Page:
Despite being around for over 40 years now, video games are the new frontier in the entertainment media. They give us a level of fun completely different from movies, TV, comics and any other electronic media with its interactivity and constant twist on their own rules. But, even though they are another level of entertainment many still suffer from some of the same “sins” as other media. One of those sins is cancellation.
Cancellation in several other medias is largely understandable. You can see it coming when a show doesn’t make it with an audience or is simply bad. Games, however, are completely different. Games are usually cancelled during development. After we have heard and know of them enough to taste the fruit it is stolen from our mouth leaving us with the bitter taste of the never knowing what was suppose to happen, not even after begging.
In remembrance of all those lost games I present you, my fellow strange kids, with this list of The Top 5 Video Games You’ll Never EVER Get to Play in This Lifetime; games that promised so much but for one reason or another disappeared into thin air to be replaced or simply never heard of again.
5) PROJECT H.A.M.M.E.R.
This game is probably one of the lesser known “coming soon” action adventure games around and for many it was meant to be a blessing from the skies. Project H.A.M.M.E.R. was intended to be Nintendo’s first big new franchise on the Wii and, most importantly, a clear step into the Teen and Mature games. Set in the present, you were supposed to control a cyborg that roams around the planet with a giant hammer smashing robots that came to conquer the USA. The problem was that it didn’t find enough support inside the company itself and in 2007 it was officially labeled as being on hiatus indefinitely. Rumors say that it may see the light on the Wii U but for now we can only dream.
4) RESIDENT EVIL 1.5
I am kind of cheating with this game because in a way it was released and in a way it wasn’t… let me explain. Resident Evil 1.5 has a similar story than its final product (Resident Evil 2), but with the main characters never actually meeting, more supporting cast, a wider and more diverse cast of creatures with far more complex attack patterns and gruesome designs and even a lot more of terror. Problem was, when it was ready for release, designer Shinji Mikami stepped in and decided it wasn’t right and redesigned locals, monsters and the story. Even though Mikami stepped in to “save the game” from boring and non scary scenarios (a bit true) he tried to do so from scratch, saving only the city, characters and basic cast of enemies. Even though most of everything else was used in RE 3 I still wonder how the original RE 2 may have been.
An unnatural storm settles in the Midwest, destroying a town. A woman with no recollection of her past wakes up in a trashed ambulance. The temperature is dropping and monsters are appearing while the city becomes a wasteland of ice and evil. That’s Winter, an original survival-horror game developed by n-Space that put you in charge of a woman called Mia and her survival through the horrors of beasts and the cruelty of the icy weather. Not only must you survive the creatures, but the game relies heavily on your supplies and how they react: defective flashlights will tingle or turn off erratically, things may malfunction due to extreme cold and things will actually decrease in effectiveness rather than automatically shut down. Winter really focused on surviving the horror as real as a game could get at that time.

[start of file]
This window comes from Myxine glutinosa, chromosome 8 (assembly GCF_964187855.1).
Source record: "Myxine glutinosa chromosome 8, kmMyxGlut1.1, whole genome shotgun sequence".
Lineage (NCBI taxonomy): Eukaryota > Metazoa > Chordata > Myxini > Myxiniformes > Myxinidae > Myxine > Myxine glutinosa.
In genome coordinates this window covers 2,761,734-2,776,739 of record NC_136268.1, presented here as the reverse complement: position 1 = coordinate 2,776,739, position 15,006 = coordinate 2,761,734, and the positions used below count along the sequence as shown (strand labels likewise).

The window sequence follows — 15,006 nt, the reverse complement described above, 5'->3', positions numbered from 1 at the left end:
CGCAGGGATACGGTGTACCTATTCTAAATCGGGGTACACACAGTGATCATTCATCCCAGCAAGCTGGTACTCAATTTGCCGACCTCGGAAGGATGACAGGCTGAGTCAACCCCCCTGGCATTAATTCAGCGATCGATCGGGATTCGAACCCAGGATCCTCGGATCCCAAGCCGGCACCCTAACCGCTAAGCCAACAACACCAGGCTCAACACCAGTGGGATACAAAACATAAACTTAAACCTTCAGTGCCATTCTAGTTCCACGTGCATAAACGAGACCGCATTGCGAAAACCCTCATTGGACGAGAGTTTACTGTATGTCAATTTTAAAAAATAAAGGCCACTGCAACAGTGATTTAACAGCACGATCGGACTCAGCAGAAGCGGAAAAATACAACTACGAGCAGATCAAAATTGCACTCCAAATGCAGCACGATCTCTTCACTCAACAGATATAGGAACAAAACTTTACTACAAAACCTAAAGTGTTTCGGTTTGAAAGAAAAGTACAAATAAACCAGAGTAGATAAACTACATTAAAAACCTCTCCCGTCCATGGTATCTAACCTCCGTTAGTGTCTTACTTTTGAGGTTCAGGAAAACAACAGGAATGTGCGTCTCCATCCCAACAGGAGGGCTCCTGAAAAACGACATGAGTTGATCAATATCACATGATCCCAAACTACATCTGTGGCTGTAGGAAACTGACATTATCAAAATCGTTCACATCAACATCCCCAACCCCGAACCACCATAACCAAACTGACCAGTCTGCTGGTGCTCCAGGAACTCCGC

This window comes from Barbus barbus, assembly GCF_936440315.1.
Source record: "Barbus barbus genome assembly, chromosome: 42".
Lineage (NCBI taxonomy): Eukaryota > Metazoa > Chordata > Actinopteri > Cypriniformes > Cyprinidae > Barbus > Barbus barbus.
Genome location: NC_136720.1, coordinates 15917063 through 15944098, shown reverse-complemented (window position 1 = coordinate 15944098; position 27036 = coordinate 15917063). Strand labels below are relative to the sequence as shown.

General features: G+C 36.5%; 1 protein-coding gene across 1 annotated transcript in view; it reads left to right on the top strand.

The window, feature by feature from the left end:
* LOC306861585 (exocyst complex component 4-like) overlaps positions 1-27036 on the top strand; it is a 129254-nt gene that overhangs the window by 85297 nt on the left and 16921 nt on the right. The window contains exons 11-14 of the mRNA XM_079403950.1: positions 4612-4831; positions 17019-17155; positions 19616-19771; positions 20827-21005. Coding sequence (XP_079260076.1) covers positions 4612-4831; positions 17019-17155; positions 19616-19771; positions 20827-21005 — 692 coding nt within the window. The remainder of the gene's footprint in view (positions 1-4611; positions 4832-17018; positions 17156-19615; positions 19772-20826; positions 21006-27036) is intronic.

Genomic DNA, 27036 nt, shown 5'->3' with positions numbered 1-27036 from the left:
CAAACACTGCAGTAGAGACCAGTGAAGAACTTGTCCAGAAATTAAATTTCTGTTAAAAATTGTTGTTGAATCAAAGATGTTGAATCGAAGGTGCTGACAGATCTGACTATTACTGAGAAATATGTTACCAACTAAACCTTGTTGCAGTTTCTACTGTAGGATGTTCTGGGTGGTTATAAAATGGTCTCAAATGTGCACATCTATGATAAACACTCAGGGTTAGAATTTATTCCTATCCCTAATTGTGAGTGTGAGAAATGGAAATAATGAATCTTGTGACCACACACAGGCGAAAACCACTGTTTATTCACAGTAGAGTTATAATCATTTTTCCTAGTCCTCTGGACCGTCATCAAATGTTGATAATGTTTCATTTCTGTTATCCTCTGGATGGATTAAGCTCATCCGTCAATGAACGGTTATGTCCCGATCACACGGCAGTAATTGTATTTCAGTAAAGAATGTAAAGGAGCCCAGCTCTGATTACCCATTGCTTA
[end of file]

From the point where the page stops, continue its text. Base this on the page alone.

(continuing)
Black and white has never been a popular color palette in video games, but for the right survival-horror game it may have proven the perfect touch to making the most chilling game ever. Sadness was a game that entered into “development hell” in 2007 after the studio behind it (Nibris) decided to change from gaming development to gaming distribution, leaving this black and white madness behind forever. The original game was settled in a pre WWI Europe, where a woman is suddenly forced to fight unnatural beasts in order to ensure her survival. It also had a more Eternal Darkness approach by focusing on tension and the mental state of the character, making you not only survive enemies but also possible mental illnesses the character may develop during the game. It was not only full of horrors you see with your eyes, but the ones in your head as well.
1) RESIDENT EVIL 3.5
YES! My last choice is another Resident Evil game and is none other than the original draft of one of the most influential games of the past decade: Biohazard 4. This game prototype can be seen as a more radical departure from the Resident Evil series with a lot of mechanical elements that can be seen in the final version (such as over the shoulder aim and more active game play). It did, however, retain a lot of the traditional “atmosphere” that the original Resident Evil made famous.
In this game you play as Leon Kennedy, infected with a “Progenitor Virus” and trapped in a mansion where science apparently met the supernatural – complete with ghosts and possessed dolls entering into the ranks of the Resident Evil monster family. Part of the prototype’s charm was – besides the scary visuals – that the virus’ effects were never specified so it made us wonder if Leon is really fighting the monsters or if they were simply only in his head.